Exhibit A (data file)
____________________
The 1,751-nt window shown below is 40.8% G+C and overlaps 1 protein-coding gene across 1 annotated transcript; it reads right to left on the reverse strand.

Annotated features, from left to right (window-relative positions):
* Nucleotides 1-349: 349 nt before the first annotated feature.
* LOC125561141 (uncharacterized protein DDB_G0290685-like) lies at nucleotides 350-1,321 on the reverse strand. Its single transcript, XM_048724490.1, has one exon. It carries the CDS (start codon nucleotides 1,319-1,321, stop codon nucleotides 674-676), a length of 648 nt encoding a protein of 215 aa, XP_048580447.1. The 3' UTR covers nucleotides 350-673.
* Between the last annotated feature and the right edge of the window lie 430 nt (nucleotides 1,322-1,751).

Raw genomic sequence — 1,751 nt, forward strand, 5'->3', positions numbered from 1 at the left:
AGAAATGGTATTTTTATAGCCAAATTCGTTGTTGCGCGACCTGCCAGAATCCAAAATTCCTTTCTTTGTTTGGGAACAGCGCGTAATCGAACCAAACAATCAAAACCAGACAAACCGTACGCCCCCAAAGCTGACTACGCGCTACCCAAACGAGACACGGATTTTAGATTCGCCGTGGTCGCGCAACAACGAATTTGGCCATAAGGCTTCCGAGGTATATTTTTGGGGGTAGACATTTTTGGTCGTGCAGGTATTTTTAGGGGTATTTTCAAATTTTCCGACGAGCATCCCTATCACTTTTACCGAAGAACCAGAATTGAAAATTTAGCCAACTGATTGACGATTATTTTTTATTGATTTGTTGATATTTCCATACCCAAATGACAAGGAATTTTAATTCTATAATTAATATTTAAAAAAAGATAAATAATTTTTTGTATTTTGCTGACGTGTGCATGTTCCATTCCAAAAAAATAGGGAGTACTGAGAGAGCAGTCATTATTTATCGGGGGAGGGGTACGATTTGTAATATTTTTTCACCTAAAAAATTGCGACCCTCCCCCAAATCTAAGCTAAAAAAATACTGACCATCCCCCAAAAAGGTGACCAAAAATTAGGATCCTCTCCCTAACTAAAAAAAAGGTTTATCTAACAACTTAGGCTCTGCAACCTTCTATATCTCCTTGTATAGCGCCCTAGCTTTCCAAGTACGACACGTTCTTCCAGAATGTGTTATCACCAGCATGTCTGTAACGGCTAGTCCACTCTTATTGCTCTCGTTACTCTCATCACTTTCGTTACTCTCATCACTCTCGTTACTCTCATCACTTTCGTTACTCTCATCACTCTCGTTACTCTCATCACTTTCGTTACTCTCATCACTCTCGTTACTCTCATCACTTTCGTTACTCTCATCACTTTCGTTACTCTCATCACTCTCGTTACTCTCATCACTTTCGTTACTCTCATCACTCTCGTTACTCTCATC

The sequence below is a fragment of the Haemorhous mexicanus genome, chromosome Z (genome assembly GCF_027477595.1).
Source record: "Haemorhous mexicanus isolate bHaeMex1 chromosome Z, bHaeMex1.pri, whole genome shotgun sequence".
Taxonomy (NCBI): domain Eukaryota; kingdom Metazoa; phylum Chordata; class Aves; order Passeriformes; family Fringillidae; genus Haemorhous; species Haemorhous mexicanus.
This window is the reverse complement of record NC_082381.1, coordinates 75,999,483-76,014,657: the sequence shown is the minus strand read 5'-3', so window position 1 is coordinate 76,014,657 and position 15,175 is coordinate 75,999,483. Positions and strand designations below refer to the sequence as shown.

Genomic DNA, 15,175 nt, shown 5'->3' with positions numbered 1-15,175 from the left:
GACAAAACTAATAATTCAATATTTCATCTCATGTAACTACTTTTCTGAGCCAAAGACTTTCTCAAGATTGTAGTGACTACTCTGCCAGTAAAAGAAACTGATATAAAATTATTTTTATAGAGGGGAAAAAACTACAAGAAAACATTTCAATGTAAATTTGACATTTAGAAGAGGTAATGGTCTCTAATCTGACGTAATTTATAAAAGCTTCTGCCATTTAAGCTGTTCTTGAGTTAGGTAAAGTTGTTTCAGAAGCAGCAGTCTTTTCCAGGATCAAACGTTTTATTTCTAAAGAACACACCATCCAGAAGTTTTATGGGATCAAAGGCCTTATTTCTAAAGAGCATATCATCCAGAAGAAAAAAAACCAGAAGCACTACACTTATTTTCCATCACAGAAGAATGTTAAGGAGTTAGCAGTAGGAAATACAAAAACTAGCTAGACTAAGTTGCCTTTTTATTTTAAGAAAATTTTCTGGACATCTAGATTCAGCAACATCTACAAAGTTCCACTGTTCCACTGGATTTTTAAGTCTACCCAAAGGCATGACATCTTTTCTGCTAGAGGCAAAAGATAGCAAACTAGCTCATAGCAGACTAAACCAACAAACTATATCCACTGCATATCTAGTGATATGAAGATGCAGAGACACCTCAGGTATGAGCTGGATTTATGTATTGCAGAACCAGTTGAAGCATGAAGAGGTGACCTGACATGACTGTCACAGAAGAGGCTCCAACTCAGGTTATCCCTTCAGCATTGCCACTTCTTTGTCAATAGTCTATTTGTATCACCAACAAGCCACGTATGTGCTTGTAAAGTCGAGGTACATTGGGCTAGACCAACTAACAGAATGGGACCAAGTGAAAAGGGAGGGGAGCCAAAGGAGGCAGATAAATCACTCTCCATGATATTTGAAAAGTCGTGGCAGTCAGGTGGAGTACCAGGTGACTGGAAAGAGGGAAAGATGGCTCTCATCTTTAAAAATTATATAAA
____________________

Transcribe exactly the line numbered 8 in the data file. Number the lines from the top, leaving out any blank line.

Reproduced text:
The sequence below is a fragment of the Haemorhous mexicanus genome, chromosome Z (genome assembly GCF_027477595.1).